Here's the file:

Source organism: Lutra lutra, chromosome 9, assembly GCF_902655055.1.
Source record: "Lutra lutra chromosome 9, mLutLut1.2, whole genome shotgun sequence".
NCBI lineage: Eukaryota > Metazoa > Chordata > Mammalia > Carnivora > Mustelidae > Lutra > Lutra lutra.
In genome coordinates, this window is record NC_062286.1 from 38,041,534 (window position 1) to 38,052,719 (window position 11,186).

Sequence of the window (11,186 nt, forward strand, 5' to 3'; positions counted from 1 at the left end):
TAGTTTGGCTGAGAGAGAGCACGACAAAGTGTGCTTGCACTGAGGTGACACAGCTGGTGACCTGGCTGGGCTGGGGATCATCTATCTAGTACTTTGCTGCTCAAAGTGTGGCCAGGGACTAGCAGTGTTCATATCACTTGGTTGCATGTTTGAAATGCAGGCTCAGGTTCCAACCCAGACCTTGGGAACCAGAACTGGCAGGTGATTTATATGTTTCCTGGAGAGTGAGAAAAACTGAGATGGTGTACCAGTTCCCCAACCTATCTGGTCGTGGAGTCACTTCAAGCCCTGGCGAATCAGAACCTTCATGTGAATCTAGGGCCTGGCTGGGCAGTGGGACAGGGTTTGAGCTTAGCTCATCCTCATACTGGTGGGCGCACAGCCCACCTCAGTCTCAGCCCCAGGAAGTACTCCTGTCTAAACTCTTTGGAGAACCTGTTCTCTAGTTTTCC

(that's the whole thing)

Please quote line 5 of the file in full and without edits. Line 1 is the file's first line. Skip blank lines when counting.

Sequence of the window (11,186 nt, forward strand, 5' to 3'; positions counted from 1 at the left end):